This coming Tuesday (4/23) join Nancy Wait as she chats with Carol Lamb, writer, teacher and founder member of Rainbow Light Foundation, an international teaching organization based in the North of England.
Born Remembering is the story of the journey of the soul and the continuity of consciousness, a true account of premonition, pre-cognition and retained soul memory of other lives. How channeled communication indicating a predetermined plan to establish a healing network became a reality in line with the dynamic shift now occurring, as medical science and the soul sciences merge.
For the past seven years The Living Memory Research Trust has collated a comprehensive archive of documented and monitored clinical case studies acquired over a twenty-year period through their clinics and therapist training programme. These inspirational healing experiences reveal the multi dimensional nature of consciousness and the eternal journey of the soul.
The seminar and Workshop programme ‘Converting Celestial Energies into Bio Chemical Formulas’ explores the link between soul memory, epigenetics, medical astrology and healing through sound and will be available online in June 2013 through The Academy of Spiritual Sciences.
BORN REMEMBERING – THE BOOK – PREFACE
This is the story of the journey of the soul, the continuity of consciousness beyond the body and most of all, remembering.
A healer’s paranormal experience of retained soul memory of other lives, of premonition and pre-cognition, never discussed until a predestined meeting forty years later triggered a tsunami of events.
An investigation into paranormal experience, memory of other lives and angelic connection. A true account of spontaneous soul recognition of shared lives, initially experienced by an unsuspecting group who came together in 1991 to become the storytellers from the past.
Born Remembering documents the benevolent communication of Ascended Masters guiding planetary evolution, as we face the challenges of the transition to a new age of consciousness.
Direct channelled communication and the step by step fulfilment of prophetic guidance indicated predestination. The unfolding of a divine blueprint revealed a Life Plan and shared purpose along with a request to:
‘Tell them… You come to the Earth of learning… you learn or you fail to learn… you return and return again to the vain forgetting and the endless remembering of home.’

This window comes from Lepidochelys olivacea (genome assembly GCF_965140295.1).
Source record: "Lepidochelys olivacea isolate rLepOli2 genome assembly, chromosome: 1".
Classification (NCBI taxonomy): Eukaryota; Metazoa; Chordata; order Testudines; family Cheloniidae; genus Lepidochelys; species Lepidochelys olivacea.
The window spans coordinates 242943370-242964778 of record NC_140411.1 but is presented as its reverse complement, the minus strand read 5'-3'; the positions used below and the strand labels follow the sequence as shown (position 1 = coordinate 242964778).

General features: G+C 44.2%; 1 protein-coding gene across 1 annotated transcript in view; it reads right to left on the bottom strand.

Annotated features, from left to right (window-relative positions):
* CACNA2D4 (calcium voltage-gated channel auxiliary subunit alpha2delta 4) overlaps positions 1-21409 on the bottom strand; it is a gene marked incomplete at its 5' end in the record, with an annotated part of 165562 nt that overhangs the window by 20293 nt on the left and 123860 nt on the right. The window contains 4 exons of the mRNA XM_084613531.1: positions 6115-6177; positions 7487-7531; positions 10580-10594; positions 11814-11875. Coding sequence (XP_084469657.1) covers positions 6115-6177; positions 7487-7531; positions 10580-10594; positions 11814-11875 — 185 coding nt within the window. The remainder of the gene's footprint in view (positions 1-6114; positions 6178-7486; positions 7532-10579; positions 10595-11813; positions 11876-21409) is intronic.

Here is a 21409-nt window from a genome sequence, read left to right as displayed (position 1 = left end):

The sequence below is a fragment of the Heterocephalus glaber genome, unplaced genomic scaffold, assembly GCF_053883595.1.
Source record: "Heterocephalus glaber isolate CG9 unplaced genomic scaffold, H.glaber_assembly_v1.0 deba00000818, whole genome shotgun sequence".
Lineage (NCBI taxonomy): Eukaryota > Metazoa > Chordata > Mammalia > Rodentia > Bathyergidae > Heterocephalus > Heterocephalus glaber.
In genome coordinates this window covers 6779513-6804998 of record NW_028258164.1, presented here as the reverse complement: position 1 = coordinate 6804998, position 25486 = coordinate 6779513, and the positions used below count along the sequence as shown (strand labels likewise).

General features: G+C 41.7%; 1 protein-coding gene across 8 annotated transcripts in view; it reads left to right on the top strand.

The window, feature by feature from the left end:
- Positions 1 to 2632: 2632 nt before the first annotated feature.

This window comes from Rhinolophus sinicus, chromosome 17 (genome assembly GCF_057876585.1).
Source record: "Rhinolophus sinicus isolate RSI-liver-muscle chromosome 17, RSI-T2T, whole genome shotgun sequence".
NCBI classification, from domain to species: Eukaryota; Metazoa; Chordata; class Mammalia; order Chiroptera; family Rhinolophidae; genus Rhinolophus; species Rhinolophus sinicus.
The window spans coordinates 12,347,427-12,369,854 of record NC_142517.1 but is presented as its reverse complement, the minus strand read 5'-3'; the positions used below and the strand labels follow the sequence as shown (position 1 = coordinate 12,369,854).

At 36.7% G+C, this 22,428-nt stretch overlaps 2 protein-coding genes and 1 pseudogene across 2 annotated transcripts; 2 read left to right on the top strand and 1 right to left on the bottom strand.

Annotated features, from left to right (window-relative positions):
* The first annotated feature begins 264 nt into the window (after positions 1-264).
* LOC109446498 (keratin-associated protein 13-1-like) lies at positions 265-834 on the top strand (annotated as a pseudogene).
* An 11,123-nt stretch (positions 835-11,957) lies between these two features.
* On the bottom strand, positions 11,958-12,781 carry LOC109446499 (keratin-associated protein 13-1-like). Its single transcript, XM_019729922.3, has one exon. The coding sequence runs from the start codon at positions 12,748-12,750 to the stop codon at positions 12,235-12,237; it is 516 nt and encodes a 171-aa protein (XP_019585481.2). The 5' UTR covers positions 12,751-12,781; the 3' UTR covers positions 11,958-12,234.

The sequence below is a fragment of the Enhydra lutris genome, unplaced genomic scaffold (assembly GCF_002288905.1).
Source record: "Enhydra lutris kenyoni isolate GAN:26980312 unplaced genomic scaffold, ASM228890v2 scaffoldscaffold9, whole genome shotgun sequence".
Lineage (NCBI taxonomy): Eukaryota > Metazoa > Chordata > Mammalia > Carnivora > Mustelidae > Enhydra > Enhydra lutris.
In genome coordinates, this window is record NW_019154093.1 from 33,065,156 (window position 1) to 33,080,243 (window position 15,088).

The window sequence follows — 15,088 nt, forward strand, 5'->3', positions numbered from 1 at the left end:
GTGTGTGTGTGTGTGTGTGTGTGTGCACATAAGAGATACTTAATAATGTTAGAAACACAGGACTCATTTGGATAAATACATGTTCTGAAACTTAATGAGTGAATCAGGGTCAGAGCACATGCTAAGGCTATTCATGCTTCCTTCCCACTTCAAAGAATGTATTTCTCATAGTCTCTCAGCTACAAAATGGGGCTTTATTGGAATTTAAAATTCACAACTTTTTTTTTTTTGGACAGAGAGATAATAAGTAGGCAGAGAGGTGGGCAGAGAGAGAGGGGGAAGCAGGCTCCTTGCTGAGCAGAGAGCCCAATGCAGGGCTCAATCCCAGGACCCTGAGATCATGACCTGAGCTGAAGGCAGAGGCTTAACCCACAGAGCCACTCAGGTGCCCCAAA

I was born remembering. It would be some years before I realised that others did not. As I gazed up at the twinkling stars in the black velvet night sky, they seemed to my childish eyes to beckon and to call. Which one of them was my true home, I wondered, for I was sure that this was not. As I heard my mother’s voice calling that it was bedtime, I came back to the awareness of my body and the coldness of the stone step on which I was sitting, arms folded around my knees. I stared down at the scuffed shoes and wrinkled ankle socks, suddenly feeling very small once more. I was six years old.
In the early 1950s the harsh realities of daily life in a Lancashire mill town in the North of England left little room for dreams. The people around me were practical, hardworking and friendly with the dry humour for which Lancashire folk are renowned, qualities I came to value in later life. Children were expected to be ‘seen and not heard’ and a strict code of behaviour was the norm. Almost all the adults I knew, women as well as men, worked in the local cotton mills; the post war years had left a legacy of an emancipated female work force reluctant to return to their former financial dependency upon male breadwinners. Some mothers remained at home to care for children but many worked full time with childcare shared between close relatives and near neighbours. Equal opportunities and the ‘new man’ had not yet arrived; housework and childcare was almost exclusively the province of women with ultimate discipline generally vested in the fathers. Throughout my childhood I remember only one single parent family, the mother in question being a widow.
In the nineteenth century, traditional cottage industries of spinning and weaving had provided the cloth for which Lancashire and Yorkshire were to become world famous. By the twentieth century the Industrial Revolution had evolved, spawning the huge cotton mills of Lancashire and the woollen mills of Yorkshire. My own parents both worked in the same cotton mill, my mother returning to work when my baby sister was three months old. The management of the Lilac Mill had shown great foresight in their attempts to retain their skilled women workers; childcare was available to employees for children from six weeks to twelve years of age. Part-time work was unknown; parents brought their children to the nursery at 7.30 am and collected them at 5.00 pm. Nursery nurses cared for the under fives, while those of school age were escorted to and from the local infant and junior schools before being collected again by parents at the end of a long day for all concerned.